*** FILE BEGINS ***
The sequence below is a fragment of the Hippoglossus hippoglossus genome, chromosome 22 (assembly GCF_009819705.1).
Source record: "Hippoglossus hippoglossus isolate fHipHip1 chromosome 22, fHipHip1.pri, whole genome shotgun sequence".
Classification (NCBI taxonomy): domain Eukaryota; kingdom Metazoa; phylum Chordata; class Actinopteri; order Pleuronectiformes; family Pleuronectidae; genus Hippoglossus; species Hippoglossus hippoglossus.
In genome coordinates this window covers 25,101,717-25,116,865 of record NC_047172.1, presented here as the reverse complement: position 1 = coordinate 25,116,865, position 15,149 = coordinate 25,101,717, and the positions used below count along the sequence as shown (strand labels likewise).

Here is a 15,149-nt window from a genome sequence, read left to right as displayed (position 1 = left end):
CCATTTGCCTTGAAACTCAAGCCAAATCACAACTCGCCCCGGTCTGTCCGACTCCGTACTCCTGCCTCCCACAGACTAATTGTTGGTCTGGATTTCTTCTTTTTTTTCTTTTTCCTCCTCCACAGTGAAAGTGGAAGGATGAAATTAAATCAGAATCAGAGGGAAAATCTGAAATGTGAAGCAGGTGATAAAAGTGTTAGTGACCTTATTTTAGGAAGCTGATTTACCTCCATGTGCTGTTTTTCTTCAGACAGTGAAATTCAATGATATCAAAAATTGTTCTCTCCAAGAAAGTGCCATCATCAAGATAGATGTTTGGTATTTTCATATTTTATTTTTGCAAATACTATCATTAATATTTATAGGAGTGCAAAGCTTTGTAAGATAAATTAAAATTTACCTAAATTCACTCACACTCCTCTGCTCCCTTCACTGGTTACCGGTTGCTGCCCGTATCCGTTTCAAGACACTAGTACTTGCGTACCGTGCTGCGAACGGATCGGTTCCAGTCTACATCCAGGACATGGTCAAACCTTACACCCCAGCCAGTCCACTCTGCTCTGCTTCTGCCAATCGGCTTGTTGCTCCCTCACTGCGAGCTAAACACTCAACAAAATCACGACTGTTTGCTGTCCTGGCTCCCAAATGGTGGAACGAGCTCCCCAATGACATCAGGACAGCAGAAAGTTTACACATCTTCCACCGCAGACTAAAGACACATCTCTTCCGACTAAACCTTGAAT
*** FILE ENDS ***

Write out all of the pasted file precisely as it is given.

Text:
The sequence below is a fragment of the Hippoglossus hippoglossus genome, chromosome 22 (assembly GCF_009819705.1).
Source record: "Hippoglossus hippoglossus isolate fHipHip1 chromosome 22, fHipHip1.pri, whole genome shotgun sequence".
Classification (NCBI taxonomy): domain Eukaryota; kingdom Metazoa; phylum Chordata; class Actinopteri; order Pleuronectiformes; family Pleuronectidae; genus Hippoglossus; species Hippoglossus hippoglossus.
In genome coordinates this window covers 25,101,717-25,116,865 of record NC_047172.1, presented here as the reverse complement: position 1 = coordinate 25,116,865, position 15,149 = coordinate 25,101,717, and the positions used below count along the sequence as shown (strand labels likewise).

Here is a 15,149-nt window from a genome sequence, read left to right as displayed (position 1 = left end):
CCATTTGCCTTGAAACTCAAGCCAAATCACAACTCGCCCCGGTCTGTCCGACTCCGTACTCCTGCCTCCCACAGACTAATTGTTGGTCTGGATTTCTTCTTTTTTTTCTTTTTCCTCCTCCACAGTGAAAGTGGAAGGATGAAATTAAATCAGAATCAGAGGGAAAATCTGAAATGTGAAGCAGGTGATAAAAGTGTTAGTGACCTTATTTTAGGAAGCTGATTTACCTCCATGTGCTGTTTTTCTTCAGACAGTGAAATTCAATGATATCAAAAATTGTTCTCTCCAAGAAAGTGCCATCATCAAGATAGATGTTTGGTATTTTCATATTTTATTTTTGCAAATACTATCATTAATATTTATAGGAGTGCAAAGCTTTGTAAGATAAATTAAAATTTACCTAAATTCACTCACACTCCTCTGCTCCCTTCACTGGTTACCGGTTGCTGCCCGTATCCGTTTCAAGACACTAGTACTTGCGTACCGTGCTGCGAACGGATCGGTTCCAGTCTACATCCAGGACATGGTCAAACCTTACACCCCAGCCAGTCCACTCTGCTCTGCTTCTGCCAATCGGCTTGTTGCTCCCTCACTGCGAGCTAAACACTCAACAAAATCACGACTGTTTGCTGTCCTGGCTCCCAAATGGTGGAACGAGCTCCCCAATGACATCAGGACAGCAGAAAGTTTACACATCTTCCACCGCAGACTAAAGACACATCTCTTCCGACTAAACCTTGAAT